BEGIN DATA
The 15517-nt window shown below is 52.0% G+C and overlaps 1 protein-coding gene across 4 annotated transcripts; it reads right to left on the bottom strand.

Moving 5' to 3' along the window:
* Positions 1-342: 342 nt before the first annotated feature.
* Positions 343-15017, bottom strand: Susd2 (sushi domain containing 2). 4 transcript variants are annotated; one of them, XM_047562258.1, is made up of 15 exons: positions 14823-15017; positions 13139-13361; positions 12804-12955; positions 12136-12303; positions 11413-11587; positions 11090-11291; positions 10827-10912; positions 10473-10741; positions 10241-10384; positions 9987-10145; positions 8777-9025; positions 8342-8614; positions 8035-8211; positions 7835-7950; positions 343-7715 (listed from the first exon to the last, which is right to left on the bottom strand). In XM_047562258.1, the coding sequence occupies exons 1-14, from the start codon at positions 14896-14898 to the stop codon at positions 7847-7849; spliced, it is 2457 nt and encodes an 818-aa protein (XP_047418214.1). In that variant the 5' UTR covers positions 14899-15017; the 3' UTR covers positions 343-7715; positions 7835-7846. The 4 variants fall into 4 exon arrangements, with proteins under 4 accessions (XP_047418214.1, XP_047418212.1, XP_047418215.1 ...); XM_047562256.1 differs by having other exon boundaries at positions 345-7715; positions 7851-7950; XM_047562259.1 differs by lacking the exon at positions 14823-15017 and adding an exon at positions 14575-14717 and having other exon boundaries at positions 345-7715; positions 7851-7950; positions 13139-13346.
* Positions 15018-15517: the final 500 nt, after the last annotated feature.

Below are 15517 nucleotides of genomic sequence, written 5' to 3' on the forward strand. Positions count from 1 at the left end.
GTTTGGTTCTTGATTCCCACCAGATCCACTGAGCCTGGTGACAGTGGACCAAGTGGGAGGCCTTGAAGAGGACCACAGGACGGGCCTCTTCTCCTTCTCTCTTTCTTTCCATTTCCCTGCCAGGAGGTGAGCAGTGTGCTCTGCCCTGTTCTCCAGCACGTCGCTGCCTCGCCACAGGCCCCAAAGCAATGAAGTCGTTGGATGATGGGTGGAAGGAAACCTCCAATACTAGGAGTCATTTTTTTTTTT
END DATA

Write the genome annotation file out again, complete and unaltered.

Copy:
The 15517-nt window shown below is 52.0% G+C and overlaps 1 protein-coding gene across 4 annotated transcripts; it reads right to left on the bottom strand.

Moving 5' to 3' along the window:
* Positions 1-342: 342 nt before the first annotated feature.
* Positions 343-15017, bottom strand: Susd2 (sushi domain containing 2). 4 transcript variants are annotated; one of them, XM_047562258.1, is made up of 15 exons: positions 14823-15017; positions 13139-13361; positions 12804-12955; positions 12136-12303; positions 11413-11587; positions 11090-11291; positions 10827-10912; positions 10473-10741; positions 10241-10384; positions 9987-10145; positions 8777-9025; positions 8342-8614; positions 8035-8211; positions 7835-7950; positions 343-7715 (listed from the first exon to the last, which is right to left on the bottom strand). In XM_047562258.1, the coding sequence occupies exons 1-14, from the start codon at positions 14896-14898 to the stop codon at positions 7847-7849; spliced, it is 2457 nt and encodes an 818-aa protein (XP_047418214.1). In that variant the 5' UTR covers positions 14899-15017; the 3' UTR covers positions 343-7715; positions 7835-7846. The 4 variants fall into 4 exon arrangements, with proteins under 4 accessions (XP_047418214.1, XP_047418212.1, XP_047418215.1 ...); XM_047562256.1 differs by having other exon boundaries at positions 345-7715; positions 7851-7950; XM_047562259.1 differs by lacking the exon at positions 14823-15017 and adding an exon at positions 14575-14717 and having other exon boundaries at positions 345-7715; positions 7851-7950; positions 13139-13346.
* Positions 15018-15517: the final 500 nt, after the last annotated feature.

Below are 15517 nucleotides of genomic sequence, written 5' to 3' on the forward strand. Positions count from 1 at the left end.
GTTTGGTTCTTGATTCCCACCAGATCCACTGAGCCTGGTGACAGTGGACCAAGTGGGAGGCCTTGAAGAGGACCACAGGACGGGCCTCTTCTCCTTCTCTCTTTCTTTCCATTTCCCTGCCAGGAGGTGAGCAGTGTGCTCTGCCCTGTTCTCCAGCACGTCGCTGCCTCGCCACAGGCCCCAAAGCAATGAAGTCGTTGGATGATGGGTGGAAGGAAACCTCCAATACTAGGAGTCATTTTTTTTTTT